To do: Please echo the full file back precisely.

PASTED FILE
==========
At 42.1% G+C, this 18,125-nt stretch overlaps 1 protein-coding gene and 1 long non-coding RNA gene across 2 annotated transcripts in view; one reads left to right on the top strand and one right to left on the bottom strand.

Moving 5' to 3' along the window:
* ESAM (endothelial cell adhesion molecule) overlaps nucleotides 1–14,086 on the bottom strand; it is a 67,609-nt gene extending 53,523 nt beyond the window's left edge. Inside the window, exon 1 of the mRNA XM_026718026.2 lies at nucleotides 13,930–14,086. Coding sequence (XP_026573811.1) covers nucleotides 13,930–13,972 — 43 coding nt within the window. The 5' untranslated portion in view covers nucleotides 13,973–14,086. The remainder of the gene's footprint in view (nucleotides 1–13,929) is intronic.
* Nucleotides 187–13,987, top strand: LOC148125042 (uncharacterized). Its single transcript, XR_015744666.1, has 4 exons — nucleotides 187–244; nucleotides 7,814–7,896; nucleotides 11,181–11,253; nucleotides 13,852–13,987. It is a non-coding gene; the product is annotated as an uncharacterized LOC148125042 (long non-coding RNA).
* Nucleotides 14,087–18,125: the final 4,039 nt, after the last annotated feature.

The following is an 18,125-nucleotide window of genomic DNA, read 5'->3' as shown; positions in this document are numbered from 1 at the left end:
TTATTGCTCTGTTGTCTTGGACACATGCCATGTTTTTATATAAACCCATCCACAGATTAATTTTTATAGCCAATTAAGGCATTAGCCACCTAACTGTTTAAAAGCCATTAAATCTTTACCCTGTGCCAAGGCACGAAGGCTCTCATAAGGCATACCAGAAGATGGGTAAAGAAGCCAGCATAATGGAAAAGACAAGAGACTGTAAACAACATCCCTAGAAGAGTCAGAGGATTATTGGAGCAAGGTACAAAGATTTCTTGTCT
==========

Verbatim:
At 42.1% G+C, this 18,125-nt stretch overlaps 1 protein-coding gene and 1 long non-coding RNA gene across 2 annotated transcripts in view; one reads left to right on the top strand and one right to left on the bottom strand.

Moving 5' to 3' along the window:
* ESAM (endothelial cell adhesion molecule) overlaps nucleotides 1–14,086 on the bottom strand; it is a 67,609-nt gene extending 53,523 nt beyond the window's left edge. Inside the window, exon 1 of the mRNA XM_026718026.2 lies at nucleotides 13,930–14,086. Coding sequence (XP_026573811.1) covers nucleotides 13,930–13,972 — 43 coding nt within the window. The 5' untranslated portion in view covers nucleotides 13,973–14,086. The remainder of the gene's footprint in view (nucleotides 1–13,929) is intronic.
* Nucleotides 187–13,987, top strand: LOC148125042 (uncharacterized). Its single transcript, XR_015744666.1, has 4 exons — nucleotides 187–244; nucleotides 7,814–7,896; nucleotides 11,181–11,253; nucleotides 13,852–13,987. It is a non-coding gene; the product is annotated as an uncharacterized LOC148125042 (long non-coding RNA).
* Nucleotides 14,087–18,125: the final 4,039 nt, after the last annotated feature.

The following is an 18,125-nucleotide window of genomic DNA, read 5'->3' as shown; positions in this document are numbered from 1 at the left end:
TTATTGCTCTGTTGTCTTGGACACATGCCATGTTTTTATATAAACCCATCCACAGATTAATTTTTATAGCCAATTAAGGCATTAGCCACCTAACTGTTTAAAAGCCATTAAATCTTTACCCTGTGCCAAGGCACGAAGGCTCTCATAAGGCATACCAGAAGATGGGTAAAGAAGCCAGCATAATGGAAAAGACAAGAGACTGTAAACAACATCCCTAGAAGAGTCAGAGGATTATTGGAGCAAGGTACAAAGATTTCTTGTCT